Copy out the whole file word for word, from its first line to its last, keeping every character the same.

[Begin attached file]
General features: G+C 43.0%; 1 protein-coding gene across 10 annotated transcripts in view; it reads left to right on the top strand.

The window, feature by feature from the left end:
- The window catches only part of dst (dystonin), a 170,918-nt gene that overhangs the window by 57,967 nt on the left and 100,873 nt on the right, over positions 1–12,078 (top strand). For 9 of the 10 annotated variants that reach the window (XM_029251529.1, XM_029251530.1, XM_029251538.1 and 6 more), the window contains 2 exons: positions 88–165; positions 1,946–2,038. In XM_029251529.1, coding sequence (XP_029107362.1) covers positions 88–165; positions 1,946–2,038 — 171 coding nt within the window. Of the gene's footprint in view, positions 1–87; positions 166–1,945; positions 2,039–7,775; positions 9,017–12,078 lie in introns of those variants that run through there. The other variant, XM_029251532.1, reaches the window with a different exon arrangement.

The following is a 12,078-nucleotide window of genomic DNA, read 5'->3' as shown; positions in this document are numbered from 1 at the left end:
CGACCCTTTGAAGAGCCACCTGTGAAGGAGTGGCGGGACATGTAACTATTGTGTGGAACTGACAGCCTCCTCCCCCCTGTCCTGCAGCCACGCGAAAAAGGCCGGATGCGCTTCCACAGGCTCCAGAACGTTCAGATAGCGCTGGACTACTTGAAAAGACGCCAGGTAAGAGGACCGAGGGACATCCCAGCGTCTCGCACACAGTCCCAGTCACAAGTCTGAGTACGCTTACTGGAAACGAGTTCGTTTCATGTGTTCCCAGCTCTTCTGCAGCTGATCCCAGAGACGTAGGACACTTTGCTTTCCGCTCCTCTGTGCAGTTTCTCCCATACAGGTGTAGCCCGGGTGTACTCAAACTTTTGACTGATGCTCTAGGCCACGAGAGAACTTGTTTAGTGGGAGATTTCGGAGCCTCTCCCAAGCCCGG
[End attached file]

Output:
General features: G+C 43.0%; 1 protein-coding gene across 10 annotated transcripts in view; it reads left to right on the top strand.

The window, feature by feature from the left end:
- The window catches only part of dst (dystonin), a 170,918-nt gene that overhangs the window by 57,967 nt on the left and 100,873 nt on the right, over positions 1–12,078 (top strand). For 9 of the 10 annotated variants that reach the window (XM_029251529.1, XM_029251530.1, XM_029251538.1 and 6 more), the window contains 2 exons: positions 88–165; positions 1,946–2,038. In XM_029251529.1, coding sequence (XP_029107362.1) covers positions 88–165; positions 1,946–2,038 — 171 coding nt within the window. Of the gene's footprint in view, positions 1–87; positions 166–1,945; positions 2,039–7,775; positions 9,017–12,078 lie in introns of those variants that run through there. The other variant, XM_029251532.1, reaches the window with a different exon arrangement.

The following is a 12,078-nucleotide window of genomic DNA, read 5'->3' as shown; positions in this document are numbered from 1 at the left end:
CGACCCTTTGAAGAGCCACCTGTGAAGGAGTGGCGGGACATGTAACTATTGTGTGGAACTGACAGCCTCCTCCCCCCTGTCCTGCAGCCACGCGAAAAAGGCCGGATGCGCTTCCACAGGCTCCAGAACGTTCAGATAGCGCTGGACTACTTGAAAAGACGCCAGGTAAGAGGACCGAGGGACATCCCAGCGTCTCGCACACAGTCCCAGTCACAAGTCTGAGTACGCTTACTGGAAACGAGTTCGTTTCATGTGTTCCCAGCTCTTCTGCAGCTGATCCCAGAGACGTAGGACACTTTGCTTTCCGCTCCTCTGTGCAGTTTCTCCCATACAGGTGTAGCCCGGGTGTACTCAAACTTTTGACTGATGCTCTAGGCCACGAGAGAACTTGTTTAGTGGGAGATTTCGGAGCCTCTCCCAAGCCCGG